“There is very little that is home grown about the attempt to overturn the management of wolves in Michigan,” said Evan Heusinkveld, director of government affairs for the U.S. Sportsmen’s Alliance. “The money financing this campaign isn’t from Michigan, and neither is the company being paid to place this issue before the voters.”

By late July KMWP had already raised $558,000, funds which will go towards paying consultants, staff salaries, and other organizational needs. Although experts say it is unlikely–if not out of the question–for naysayers to stop the 2013 fall wolf hunt, Michigan is now at the forefront of the national wolf debate.

Image from Retron on the Wikimedia Commons

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7 thoughts on “Michigan a Battleground in National Wolf Hunting Debate

  1. Yes, one more battleground to save the wolf from extermination. One more state who refuses to listen to sound science. Another state caving to the NRA, gun owners, Big Food and Big Ag. In the end I believe this is all about money and who tries to protect who.

  2. Only the ignorant would work so hard to bring a species back from extinction and then take that same animal to a hunt. And this Gov of ours to go against the system while this was defeated through the proper channels. His mentality that the voters are smart enough to vote him into office but not smart enough to make any sound decisions is ludicrous. Our Governor has been bought.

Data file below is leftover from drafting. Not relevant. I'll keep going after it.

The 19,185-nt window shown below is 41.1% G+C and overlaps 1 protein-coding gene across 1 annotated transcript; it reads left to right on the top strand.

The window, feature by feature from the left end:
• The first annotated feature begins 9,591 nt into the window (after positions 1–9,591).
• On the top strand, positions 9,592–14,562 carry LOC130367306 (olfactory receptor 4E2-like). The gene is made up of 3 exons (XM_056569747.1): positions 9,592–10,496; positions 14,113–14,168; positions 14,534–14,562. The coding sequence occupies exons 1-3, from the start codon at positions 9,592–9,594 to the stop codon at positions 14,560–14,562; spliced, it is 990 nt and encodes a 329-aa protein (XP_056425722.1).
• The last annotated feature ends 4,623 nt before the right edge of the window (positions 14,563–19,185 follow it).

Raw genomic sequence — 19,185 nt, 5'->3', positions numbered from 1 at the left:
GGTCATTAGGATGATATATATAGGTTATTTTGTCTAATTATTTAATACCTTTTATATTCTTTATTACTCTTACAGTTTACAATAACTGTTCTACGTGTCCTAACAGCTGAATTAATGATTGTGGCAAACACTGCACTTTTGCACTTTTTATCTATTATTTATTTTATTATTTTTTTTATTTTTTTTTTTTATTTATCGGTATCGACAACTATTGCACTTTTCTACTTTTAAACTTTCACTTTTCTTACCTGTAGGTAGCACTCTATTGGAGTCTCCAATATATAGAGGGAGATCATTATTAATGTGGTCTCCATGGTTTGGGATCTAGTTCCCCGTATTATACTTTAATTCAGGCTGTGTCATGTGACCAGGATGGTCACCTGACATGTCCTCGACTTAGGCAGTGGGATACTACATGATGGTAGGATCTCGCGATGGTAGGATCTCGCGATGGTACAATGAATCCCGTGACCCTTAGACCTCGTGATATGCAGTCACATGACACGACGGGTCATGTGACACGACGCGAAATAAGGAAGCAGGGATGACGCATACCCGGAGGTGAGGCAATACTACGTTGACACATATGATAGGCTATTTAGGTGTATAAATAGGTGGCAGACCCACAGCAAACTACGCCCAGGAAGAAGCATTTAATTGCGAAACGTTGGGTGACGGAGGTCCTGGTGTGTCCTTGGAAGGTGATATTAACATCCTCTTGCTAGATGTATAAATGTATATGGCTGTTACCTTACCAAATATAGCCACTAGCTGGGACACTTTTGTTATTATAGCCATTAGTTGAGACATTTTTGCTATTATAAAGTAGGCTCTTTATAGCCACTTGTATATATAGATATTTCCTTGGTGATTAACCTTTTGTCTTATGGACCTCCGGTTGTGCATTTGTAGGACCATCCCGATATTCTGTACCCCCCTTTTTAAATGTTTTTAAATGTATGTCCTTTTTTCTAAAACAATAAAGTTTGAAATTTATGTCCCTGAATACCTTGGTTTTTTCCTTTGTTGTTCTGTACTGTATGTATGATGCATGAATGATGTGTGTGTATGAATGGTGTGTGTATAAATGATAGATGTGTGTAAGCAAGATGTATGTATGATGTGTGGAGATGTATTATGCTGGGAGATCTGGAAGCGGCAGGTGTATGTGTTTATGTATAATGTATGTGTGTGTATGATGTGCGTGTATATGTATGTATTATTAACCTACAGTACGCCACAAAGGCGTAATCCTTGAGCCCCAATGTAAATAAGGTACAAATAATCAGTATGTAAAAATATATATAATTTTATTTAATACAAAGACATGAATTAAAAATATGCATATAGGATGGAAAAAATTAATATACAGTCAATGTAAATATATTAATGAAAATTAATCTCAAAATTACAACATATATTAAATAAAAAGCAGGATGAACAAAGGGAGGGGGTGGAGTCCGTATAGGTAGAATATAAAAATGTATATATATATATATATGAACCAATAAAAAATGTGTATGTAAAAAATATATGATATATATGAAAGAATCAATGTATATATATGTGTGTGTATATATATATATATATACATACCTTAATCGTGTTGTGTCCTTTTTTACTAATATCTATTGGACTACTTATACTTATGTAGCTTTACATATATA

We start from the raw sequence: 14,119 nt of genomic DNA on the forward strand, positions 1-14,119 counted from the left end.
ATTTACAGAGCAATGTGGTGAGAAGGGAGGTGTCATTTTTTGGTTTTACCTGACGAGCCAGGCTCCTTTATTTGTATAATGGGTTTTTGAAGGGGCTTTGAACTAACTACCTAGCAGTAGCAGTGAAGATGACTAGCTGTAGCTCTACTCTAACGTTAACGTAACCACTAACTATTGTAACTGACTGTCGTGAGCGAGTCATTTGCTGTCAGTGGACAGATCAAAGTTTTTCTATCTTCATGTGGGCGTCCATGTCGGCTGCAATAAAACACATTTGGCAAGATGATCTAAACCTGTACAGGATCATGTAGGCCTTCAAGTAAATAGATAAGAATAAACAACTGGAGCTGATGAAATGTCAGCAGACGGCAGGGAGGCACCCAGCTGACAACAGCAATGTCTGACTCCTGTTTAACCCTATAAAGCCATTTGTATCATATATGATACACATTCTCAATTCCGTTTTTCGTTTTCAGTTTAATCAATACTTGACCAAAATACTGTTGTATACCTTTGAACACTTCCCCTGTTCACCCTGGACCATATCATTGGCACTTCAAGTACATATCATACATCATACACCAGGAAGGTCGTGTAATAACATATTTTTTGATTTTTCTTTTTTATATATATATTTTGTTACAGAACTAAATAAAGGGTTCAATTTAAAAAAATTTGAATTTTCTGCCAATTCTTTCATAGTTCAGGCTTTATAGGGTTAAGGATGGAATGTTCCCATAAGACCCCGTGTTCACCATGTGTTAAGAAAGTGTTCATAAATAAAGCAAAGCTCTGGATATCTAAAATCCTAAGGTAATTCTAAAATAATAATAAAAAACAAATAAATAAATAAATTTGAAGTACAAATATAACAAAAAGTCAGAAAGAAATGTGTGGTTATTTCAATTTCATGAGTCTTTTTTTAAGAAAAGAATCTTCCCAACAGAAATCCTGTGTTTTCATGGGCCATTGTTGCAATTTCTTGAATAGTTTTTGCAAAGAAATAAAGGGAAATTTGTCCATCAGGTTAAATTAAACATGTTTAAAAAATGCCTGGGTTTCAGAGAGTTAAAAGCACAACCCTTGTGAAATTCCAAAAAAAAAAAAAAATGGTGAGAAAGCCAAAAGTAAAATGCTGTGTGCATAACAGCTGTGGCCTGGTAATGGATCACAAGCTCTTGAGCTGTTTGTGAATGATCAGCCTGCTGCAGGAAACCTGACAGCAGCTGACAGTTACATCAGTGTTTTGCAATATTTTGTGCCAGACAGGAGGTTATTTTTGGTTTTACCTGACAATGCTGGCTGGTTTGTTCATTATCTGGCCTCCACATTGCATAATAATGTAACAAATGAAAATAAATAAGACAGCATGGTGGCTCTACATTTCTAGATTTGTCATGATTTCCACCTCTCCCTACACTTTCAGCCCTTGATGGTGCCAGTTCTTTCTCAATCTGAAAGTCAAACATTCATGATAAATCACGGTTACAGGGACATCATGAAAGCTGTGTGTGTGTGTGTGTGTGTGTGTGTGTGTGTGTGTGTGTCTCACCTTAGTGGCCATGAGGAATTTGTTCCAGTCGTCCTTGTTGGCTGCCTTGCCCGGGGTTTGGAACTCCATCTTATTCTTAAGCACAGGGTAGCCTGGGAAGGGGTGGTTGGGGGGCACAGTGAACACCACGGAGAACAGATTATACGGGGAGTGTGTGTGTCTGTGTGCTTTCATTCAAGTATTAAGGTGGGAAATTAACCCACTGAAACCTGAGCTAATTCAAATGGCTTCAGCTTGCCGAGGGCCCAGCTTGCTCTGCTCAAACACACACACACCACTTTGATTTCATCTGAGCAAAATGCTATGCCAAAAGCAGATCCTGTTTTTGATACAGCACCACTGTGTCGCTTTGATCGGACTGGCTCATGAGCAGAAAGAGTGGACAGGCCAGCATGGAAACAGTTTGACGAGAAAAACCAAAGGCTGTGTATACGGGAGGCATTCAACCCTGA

I had a conversation while gathering signatures recently with a pro-wolf hunt supporter and he told me that the wolves are “killing his deer”. I asked him if there were a shortage of deer and he said indeed there was. Record low numbers. Apparently he’s in some alternative universe. I constantly hear we “must” kill the deer because there is such a surplus that it’s doing them some kind of favor to have them killed by a bow or bullet rather than to starve in the winter. I wonder if his mentality is the same as we have to kill all the dolphins because they’re “killing all our fish”.

  3. There was out-of-state support for the wolf hunt from the NRA, Safari Club, and Rocky Mountain Elk Foundation. They’ve got no right to complain. I believe a court order may be the only option that can stop this in the meantime.

  4. Lots of money is coming from out of state for both sides of this debate. The bottom line is only Michigan voters will have a say if people like Sen. Casperson will allow that to happen and stop trying to legislate around it. The delisting of Wolves in Idaho, Wyoming and Montana was done via a ryder attached to a must pass budget bill. That legislation never would have passed on it’s own and if the Feds delist Wolves on a national basis there will be alot more lawsuits and a national movement like that taking place in Michigan. Most people in the US believe that the only reasons you kill an animal is to eat or to protect yourself or your property. Those that kill for fun, for enjoyment or recreation (sport and trophy hunters) are part of a very small minority with an inordinate amount of political clout. It’s way past time to send all of those white males, with their big guns and bigger egos, back into the stone age where they belong. The “trophy room” needs to go the way of shag carpet, mullets and afros.

  5. None of you idiots have to live with these animals, including the overwhelming majority of Michigan voters. I promise, if the vote was limited to counties in which wolves exist, approval of a wolf hunt would be near 100 percent.